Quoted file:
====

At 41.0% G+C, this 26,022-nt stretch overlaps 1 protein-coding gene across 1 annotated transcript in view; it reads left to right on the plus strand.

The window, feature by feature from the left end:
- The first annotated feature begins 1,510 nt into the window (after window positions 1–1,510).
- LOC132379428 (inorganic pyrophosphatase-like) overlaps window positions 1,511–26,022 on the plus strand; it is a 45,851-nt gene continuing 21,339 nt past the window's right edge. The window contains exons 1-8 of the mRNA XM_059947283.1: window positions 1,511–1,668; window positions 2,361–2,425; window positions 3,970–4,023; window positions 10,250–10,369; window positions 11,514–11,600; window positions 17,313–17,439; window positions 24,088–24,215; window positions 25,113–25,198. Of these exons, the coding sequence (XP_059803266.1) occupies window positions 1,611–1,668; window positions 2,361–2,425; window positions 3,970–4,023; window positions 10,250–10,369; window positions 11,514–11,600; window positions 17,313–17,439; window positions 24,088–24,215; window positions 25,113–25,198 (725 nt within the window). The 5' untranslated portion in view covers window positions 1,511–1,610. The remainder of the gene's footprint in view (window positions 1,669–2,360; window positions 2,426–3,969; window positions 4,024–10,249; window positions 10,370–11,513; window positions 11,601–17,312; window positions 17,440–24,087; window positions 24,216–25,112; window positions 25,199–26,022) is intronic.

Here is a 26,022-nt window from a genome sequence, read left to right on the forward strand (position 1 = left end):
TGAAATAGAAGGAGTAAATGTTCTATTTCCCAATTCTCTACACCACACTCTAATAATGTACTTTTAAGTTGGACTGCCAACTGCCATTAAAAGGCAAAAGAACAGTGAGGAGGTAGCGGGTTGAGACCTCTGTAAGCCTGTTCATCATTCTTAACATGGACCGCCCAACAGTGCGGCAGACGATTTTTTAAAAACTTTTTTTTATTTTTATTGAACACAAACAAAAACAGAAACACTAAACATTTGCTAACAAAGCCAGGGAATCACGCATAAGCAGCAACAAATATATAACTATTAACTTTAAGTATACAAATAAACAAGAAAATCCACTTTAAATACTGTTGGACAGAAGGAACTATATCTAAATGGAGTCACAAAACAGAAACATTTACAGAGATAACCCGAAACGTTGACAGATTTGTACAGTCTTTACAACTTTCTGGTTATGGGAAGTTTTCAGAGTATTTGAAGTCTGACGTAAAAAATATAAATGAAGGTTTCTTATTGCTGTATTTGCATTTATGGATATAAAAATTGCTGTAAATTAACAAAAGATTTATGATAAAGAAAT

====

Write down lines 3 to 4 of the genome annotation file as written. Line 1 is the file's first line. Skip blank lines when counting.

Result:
- The first annotated feature begins 1,510 nt into the window (after window positions 1–1,510).
- LOC132379428 (inorganic pyrophosphatase-like) overlaps window positions 1,511–26,022 on the plus strand; it is a 45,851-nt gene continuing 21,339 nt past the window's right edge. The window contains exons 1-8 of the mRNA XM_059947283.1: window positions 1,511–1,668; window positions 2,361–2,425; window positions 3,970–4,023; window positions 10,250–10,369; window positions 11,514–11,600; window positions 17,313–17,439; window positions 24,088–24,215; window positions 25,113–25,198. Of these exons, the coding sequence (XP_059803266.1) occupies window positions 1,611–1,668; window positions 2,361–2,425; window positions 3,970–4,023; window positions 10,250–10,369; window positions 11,514–11,600; window positions 17,313–17,439; window positions 24,088–24,215; window positions 25,113–25,198 (725 nt within the window). The 5' untranslated portion in view covers window positions 1,511–1,610. The remainder of the gene's footprint in view (window positions 1,669–2,360; window positions 2,426–3,969; window positions 4,024–10,249; window positions 10,370–11,513; window positions 11,601–17,312; window positions 17,440–24,087; window positions 24,216–25,112; window positions 25,199–26,022) is intronic.